The Index Strategy Workshop is designed to assist individuals in learning about various index option strategies. These discussions and materials are for educational purposes only and are not intended to provide investment advice. For the sake of simplicity, taxes, commissions and other trading costs have been omitted from the discussions and strategies. These should be taken into account when making investment decisions. These strategies are based on hypothetical situations involving a European-style, cash-settled index and should only be considered as examples of potential trading approaches.
Investment decisions should not be made based upon worksheet outcomes.
Access to, or delivery of a copy of, the Options Disclosure Document must accompany this worksheet.
Who Should Consider Buying Index Calls?
- An investor who is very bullish on a particular broad market or industry sector index, and wants to profit from a rise in its level.
- An investor who wants to diversify a portfolio, but may not be willing to commit the cash to an investment in a portfolio of multiple stocks.
- An investor who would like to take advantage of the leverage that options can provide, and with a limited dollar risk.
Buying an index call is one of the simplest and most popular strategies used by option investors employing index options. It allows an investor the opportunity to profit from an upward move in the price of the underlying index, while having much less capital at risk than with the outright purchase of possibly scores of component issues.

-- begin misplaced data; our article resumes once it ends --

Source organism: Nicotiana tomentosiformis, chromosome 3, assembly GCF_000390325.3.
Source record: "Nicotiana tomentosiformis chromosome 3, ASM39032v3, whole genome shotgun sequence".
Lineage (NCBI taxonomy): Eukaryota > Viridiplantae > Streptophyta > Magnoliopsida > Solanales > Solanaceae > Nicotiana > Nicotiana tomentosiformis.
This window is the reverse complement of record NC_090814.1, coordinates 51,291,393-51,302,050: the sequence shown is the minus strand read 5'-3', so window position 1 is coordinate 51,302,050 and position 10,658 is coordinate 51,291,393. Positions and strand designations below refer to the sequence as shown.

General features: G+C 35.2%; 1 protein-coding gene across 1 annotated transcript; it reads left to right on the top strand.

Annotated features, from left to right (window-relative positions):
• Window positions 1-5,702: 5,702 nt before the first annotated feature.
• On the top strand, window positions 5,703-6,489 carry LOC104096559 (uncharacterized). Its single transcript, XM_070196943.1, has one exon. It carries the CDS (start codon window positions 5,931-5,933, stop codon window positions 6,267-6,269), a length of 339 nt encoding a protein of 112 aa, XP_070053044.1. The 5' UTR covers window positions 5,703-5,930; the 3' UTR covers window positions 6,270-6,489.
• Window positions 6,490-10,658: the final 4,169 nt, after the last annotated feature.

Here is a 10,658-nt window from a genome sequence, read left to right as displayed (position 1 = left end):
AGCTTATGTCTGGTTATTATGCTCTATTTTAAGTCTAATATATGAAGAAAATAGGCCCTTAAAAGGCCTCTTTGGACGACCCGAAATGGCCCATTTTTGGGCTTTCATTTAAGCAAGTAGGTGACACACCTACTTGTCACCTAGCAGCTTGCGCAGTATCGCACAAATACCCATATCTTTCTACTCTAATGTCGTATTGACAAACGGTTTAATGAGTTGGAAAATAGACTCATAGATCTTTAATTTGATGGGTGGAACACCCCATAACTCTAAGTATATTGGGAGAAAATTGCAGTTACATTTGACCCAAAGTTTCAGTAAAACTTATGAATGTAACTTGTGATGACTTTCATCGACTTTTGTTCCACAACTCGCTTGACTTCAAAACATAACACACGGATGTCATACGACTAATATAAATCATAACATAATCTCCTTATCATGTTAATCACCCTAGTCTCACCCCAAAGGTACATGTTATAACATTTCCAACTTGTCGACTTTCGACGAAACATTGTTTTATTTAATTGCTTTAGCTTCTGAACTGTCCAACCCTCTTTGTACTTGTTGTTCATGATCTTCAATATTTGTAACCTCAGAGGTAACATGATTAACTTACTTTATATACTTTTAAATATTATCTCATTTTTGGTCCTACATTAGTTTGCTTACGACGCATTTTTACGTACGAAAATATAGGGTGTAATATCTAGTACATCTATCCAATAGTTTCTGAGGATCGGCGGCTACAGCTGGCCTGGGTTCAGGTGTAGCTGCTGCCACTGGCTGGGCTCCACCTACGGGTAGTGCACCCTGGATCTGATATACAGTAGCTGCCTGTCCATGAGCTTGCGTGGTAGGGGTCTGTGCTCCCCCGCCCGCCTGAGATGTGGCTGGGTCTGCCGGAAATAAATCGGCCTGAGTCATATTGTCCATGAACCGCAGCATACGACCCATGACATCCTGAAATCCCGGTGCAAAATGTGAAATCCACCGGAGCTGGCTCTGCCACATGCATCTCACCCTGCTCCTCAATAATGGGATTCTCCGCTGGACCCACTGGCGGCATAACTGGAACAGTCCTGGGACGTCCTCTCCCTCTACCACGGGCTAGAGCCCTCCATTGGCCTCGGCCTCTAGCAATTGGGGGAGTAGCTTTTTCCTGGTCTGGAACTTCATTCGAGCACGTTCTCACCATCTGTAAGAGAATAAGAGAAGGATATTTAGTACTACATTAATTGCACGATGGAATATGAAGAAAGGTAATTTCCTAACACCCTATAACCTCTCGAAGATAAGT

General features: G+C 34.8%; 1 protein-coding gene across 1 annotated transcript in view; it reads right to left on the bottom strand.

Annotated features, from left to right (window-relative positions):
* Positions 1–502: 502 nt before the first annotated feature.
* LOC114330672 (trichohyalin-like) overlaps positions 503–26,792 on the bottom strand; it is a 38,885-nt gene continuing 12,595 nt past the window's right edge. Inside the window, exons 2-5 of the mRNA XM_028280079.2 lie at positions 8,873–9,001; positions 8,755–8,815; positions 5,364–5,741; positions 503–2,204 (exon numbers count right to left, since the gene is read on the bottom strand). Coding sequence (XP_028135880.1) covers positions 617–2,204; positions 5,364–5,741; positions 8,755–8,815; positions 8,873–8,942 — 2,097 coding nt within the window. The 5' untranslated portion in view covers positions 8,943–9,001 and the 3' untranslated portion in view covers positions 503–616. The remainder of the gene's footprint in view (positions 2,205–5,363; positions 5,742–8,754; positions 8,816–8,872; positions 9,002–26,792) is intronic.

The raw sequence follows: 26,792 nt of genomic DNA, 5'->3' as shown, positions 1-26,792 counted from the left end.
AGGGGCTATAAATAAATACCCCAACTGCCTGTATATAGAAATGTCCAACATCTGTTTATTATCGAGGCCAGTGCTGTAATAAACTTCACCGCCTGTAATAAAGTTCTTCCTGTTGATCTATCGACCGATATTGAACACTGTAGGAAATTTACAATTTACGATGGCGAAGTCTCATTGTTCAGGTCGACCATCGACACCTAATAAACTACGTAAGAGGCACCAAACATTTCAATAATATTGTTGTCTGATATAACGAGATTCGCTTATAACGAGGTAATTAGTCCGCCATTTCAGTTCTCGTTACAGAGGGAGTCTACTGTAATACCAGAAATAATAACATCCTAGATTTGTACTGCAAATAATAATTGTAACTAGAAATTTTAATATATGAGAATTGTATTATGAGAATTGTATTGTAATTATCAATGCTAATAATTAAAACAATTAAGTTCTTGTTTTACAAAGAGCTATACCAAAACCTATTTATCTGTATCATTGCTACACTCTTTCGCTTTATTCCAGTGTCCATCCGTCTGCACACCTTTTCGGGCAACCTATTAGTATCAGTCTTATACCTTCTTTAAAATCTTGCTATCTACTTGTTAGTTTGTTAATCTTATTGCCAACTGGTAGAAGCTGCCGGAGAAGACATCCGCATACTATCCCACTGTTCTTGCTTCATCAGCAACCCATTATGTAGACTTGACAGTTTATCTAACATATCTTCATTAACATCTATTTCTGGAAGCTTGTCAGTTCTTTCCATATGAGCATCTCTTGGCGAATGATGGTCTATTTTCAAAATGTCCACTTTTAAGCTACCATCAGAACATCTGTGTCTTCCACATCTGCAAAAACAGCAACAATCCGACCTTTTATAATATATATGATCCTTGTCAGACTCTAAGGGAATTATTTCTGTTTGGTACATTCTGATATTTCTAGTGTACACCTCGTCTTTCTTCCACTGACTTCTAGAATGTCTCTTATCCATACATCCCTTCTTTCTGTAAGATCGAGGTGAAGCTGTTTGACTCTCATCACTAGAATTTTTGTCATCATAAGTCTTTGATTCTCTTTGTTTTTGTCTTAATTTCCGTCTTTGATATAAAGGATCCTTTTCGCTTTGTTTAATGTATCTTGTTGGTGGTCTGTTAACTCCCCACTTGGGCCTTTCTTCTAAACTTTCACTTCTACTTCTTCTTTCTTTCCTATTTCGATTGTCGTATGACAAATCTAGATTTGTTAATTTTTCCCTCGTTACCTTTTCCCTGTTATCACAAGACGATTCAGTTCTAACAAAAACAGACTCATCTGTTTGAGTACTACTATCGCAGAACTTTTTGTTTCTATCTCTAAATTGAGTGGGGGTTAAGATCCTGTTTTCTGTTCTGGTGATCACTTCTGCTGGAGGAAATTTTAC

Buying an index call gives the owner the right, but not the obligation, to buy upon exercise the value of the underlying index at the stated exercise (strike) price before the option expires. American-style index options may be exercised at any time before the contracts expire. European-style index options may be exercised only within a specific period of time, generally on the last business day before expiration. However, any long index option may be sold in the marketplace on or before its last trading day if it has market value. All index options are cash-settled. For contract specifications for various index option classes, please visit the Index Options Product Specification area here.
This is a bullish strategy because the value of the call tends to increase as the level of the underlying index rises, and this gain will increasingly reflect a rise in the value of the underlying index when its level moves above the option’s strike price.
The profit potential for the long call is unlimited as the underlying index continues to rise. The financial risk is limited to the total premium paid for the option, no matter how low the underlying index declines.
The break-even point is an underlying index level equal to the call’s strike price plus the premium paid for the contract. As with any long option, an increase in volatility has a positive financial effect on the long call strategy while decreasing volatility has a negative effect. Time decay has a negative effect.